We analyze long-term fluctuations of rainfall extremes in 268 years of daily observations (Padova, Italy, 1725-2006), to our knowledge the longest existing instrumental time series of its kind. We identify multidecadal oscillations in extremes estimated by fitting the GEV distribution, with approximate periodicities of about 17-21 years, 30-38 years, 49-68 years, 85-94 years, and 145-172 years. The amplitudes of these oscillations far exceed the changes associated with the observed trend in intensity. This finding implies that, even if climatic trends are absent or negligible, rainfall and its extremes exhibit an apparent non-stationarity if analyzed over time intervals shorter than the longest periodicity in the data (about 170 years for the case analyzed here). These results suggest that, because long-term periodicities may likely be present elsewhere, in the absence of observational time series with length comparable to such periodicities (possibly exceeding one century), past observations cannot be considered to be representative of future extremes. We also find that observed fluctuations in extreme events in Padova are linked to the North Atlantic Oscillation: increases in the NAO Index are on average associated with an intensification of daily extreme rainfall events. This link with the NAO global pattern is highly suggestive of implications of general relevance: long-term fluctuations in rainfall extremes connected with large-scale oscillating atmospheric patterns are likely to be widely present, and undermine the very basic idea of using a single stationary distribution to infer future extremes from past observations.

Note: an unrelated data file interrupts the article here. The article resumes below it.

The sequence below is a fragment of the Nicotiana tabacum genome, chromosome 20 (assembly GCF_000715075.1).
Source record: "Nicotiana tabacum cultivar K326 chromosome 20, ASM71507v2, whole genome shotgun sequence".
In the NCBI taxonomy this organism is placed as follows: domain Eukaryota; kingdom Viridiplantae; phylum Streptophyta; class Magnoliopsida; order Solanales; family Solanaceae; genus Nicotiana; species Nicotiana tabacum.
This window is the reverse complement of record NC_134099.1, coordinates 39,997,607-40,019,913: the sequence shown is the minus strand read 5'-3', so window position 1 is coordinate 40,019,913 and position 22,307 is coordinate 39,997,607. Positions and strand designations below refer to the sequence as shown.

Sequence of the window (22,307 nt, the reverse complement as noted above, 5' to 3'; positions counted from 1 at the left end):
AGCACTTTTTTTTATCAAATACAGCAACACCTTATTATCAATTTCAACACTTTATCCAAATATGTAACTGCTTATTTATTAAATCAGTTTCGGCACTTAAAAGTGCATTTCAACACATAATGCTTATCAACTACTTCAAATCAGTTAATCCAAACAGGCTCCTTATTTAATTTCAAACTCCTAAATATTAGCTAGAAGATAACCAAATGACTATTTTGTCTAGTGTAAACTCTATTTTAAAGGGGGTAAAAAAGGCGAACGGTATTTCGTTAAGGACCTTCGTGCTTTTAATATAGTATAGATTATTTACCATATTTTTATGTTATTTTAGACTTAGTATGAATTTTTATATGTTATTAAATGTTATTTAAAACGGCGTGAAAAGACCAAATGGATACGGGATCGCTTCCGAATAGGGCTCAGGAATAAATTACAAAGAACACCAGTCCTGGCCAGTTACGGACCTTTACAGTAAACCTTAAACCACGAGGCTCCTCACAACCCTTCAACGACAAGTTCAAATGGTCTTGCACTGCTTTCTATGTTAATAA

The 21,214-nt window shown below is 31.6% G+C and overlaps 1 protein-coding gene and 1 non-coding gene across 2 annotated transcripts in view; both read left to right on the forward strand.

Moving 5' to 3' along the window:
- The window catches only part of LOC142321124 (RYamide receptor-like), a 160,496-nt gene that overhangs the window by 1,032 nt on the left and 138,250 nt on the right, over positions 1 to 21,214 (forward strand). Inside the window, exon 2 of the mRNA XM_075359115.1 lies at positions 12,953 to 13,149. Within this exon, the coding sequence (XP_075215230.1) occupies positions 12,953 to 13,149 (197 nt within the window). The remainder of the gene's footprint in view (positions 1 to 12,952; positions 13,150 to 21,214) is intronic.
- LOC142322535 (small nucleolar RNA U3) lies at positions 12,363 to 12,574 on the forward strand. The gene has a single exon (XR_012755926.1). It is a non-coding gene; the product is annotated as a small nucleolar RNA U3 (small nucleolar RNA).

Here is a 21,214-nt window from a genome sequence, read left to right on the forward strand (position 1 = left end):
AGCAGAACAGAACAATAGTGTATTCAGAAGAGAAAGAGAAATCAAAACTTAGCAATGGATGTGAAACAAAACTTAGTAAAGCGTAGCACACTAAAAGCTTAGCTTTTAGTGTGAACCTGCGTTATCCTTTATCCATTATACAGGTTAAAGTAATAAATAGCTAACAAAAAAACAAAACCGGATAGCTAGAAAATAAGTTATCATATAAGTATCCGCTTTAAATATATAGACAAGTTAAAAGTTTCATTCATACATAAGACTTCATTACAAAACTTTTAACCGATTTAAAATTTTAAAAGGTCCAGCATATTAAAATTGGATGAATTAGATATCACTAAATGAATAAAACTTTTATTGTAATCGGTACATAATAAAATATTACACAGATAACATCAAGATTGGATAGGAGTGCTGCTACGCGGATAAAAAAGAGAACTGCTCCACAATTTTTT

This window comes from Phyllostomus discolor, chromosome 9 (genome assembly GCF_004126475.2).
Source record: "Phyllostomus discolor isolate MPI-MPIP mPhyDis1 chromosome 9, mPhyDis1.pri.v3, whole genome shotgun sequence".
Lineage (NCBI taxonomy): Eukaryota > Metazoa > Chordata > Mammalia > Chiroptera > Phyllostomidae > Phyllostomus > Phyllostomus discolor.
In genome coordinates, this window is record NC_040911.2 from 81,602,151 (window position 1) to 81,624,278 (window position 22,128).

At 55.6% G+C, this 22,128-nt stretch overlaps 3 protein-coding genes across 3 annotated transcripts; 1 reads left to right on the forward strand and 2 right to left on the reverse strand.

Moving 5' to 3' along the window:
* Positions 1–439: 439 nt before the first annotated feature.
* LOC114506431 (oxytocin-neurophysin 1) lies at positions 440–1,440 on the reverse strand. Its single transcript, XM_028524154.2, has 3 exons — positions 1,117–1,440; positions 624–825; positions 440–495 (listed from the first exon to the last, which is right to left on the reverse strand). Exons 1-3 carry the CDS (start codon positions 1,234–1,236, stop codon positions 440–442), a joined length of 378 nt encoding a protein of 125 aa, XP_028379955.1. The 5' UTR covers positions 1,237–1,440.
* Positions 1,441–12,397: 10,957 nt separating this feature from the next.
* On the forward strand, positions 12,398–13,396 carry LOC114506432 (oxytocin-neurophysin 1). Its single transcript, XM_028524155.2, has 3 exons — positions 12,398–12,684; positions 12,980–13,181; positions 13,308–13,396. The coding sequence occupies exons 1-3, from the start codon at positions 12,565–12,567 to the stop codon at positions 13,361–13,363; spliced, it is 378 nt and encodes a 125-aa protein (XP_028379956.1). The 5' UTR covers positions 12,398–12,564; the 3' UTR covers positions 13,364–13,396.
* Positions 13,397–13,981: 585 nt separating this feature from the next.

Trying to work with data series that are too short is simply a fact of life — everyone in climate would love a 1000-year detailed data set, but we don’t have it.  We use what we have, but it is important to understand the limitations.  There is less excuse for the media that likes to use single data points, e.g. one storm, to “prove” long term climate trends.

A good example of why this is relevant is the global temperature trend.  This chart is a year or so old and has not been updated in that time, but it shows the global temperature trend using the most popular surface temperature data set.  The global warming movement really got fired up around 1998, at the end of the twenty year temperature trend circled in red.